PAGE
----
Published consensus statement offers UTI treatment recommendations

March 19, 2020

They are among the most common ailments for those residing at post-acute and long-term care (PALTC) centers, yet diagnosing and managing urinary tract infections (UTIs) remains a challenging prospect for caregivers at these facilities.

In an effort to address the issue, the Infection Advisory Committee of the American Medical Directors Association—The Society for Post-Acute and Long-Term Medicine (AMDA) convened in late 2016 to devise consistent guidelines for treating UTIs. The Journal of the American Medical Directors Association published the group's  in its January issue.

According to the statement, many of the issues related to UTI treatment at PALTCs, including overdiagnosis and overtreatment, may stem from rapidly evolving advances in evidence-based UTI treatment recommendations that fail to reach busy practitioners and staff working in an environment where "fast-paced" is an understatement. This often results in the continuation of established and deeply rooted practice methods or pressure from senior staff and concerned family members to move ahead with a treatment plan that may no longer be recognized as the most effective.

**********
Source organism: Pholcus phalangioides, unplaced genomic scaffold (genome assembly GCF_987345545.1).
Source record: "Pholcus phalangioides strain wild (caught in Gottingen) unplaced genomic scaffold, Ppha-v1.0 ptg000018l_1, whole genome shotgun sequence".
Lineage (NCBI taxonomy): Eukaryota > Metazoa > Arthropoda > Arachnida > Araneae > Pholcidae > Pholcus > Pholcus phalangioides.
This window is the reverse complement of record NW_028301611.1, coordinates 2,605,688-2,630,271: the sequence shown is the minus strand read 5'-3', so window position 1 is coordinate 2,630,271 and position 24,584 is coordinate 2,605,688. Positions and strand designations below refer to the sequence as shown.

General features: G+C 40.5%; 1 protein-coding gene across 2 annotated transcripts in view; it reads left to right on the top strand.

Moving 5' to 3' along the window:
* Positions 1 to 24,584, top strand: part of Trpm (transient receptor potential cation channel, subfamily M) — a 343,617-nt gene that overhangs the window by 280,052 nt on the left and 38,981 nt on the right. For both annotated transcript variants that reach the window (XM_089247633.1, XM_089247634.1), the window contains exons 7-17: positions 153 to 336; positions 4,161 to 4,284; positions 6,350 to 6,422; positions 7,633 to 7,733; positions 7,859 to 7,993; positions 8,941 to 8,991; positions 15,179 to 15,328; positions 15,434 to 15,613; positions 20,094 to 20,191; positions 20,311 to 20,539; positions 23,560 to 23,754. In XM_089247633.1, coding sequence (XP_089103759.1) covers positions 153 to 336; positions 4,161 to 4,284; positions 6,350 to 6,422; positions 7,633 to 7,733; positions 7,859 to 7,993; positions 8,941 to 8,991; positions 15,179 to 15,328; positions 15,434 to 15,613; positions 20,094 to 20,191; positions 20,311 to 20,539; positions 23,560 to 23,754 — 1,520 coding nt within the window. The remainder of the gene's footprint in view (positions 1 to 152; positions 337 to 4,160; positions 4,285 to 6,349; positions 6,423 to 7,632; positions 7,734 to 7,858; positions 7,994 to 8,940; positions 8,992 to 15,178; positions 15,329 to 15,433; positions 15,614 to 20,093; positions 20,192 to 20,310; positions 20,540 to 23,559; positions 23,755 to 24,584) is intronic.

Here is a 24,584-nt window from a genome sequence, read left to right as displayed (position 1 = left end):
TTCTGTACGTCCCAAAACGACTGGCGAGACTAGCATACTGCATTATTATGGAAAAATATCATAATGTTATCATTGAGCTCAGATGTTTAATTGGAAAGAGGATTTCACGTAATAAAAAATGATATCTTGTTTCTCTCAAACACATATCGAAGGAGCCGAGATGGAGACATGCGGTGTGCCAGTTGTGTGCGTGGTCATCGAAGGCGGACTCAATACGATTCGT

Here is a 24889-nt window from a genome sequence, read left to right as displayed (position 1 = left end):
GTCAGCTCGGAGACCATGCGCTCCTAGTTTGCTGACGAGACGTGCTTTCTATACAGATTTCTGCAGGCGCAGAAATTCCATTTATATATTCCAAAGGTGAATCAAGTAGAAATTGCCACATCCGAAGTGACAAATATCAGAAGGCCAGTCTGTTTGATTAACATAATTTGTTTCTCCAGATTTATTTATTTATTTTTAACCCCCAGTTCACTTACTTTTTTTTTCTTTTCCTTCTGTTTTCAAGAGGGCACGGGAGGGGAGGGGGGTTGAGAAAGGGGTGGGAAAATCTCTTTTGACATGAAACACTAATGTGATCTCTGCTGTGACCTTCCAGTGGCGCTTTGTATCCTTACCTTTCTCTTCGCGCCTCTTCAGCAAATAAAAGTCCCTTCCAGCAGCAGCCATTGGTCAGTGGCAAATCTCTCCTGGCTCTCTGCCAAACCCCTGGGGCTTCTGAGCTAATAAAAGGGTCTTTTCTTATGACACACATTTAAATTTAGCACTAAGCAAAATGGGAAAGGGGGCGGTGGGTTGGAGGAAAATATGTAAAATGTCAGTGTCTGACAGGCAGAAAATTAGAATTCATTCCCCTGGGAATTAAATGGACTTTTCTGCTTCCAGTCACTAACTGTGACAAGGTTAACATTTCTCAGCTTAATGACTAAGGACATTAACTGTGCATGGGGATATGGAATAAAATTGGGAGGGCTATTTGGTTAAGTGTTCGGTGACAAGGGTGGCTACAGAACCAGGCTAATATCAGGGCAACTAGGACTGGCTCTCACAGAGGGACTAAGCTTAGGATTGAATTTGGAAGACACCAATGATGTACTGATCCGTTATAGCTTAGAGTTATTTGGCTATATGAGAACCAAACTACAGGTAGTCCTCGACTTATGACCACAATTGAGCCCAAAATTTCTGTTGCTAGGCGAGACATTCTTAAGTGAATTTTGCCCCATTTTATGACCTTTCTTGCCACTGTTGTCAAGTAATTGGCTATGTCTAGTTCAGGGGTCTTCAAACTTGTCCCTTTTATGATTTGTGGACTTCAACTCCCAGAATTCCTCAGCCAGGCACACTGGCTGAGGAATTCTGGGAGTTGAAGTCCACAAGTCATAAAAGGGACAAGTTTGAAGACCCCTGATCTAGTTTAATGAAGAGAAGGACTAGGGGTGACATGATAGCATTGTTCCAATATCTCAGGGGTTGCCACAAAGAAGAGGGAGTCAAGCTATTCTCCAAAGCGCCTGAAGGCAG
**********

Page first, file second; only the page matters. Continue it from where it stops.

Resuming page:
As a member of AMDA's Infection Advisory Committee, Kalin Clifford, Pharm.D., an assistant professor for the Texas Tech University Health Sciences Center Jerry H. Hodge School of Pharmacy, helped develop the statement. He said the last major update to UTI treatment recommendations occurred in 2007, and though an update was issued in 2011, the discovery of new  and modifications to preferred diagnosis and treatment methods made it necessary and crucial to overhaul the guidelines.

"We realized there is a gap in the literature of what really needs to be addressed when treating urinary tract infections," Clifford said. "There's been so much change that it was time to come up with something to help today's providers, especially our nursing home colleagues, identify if a patient is truly having a UTI."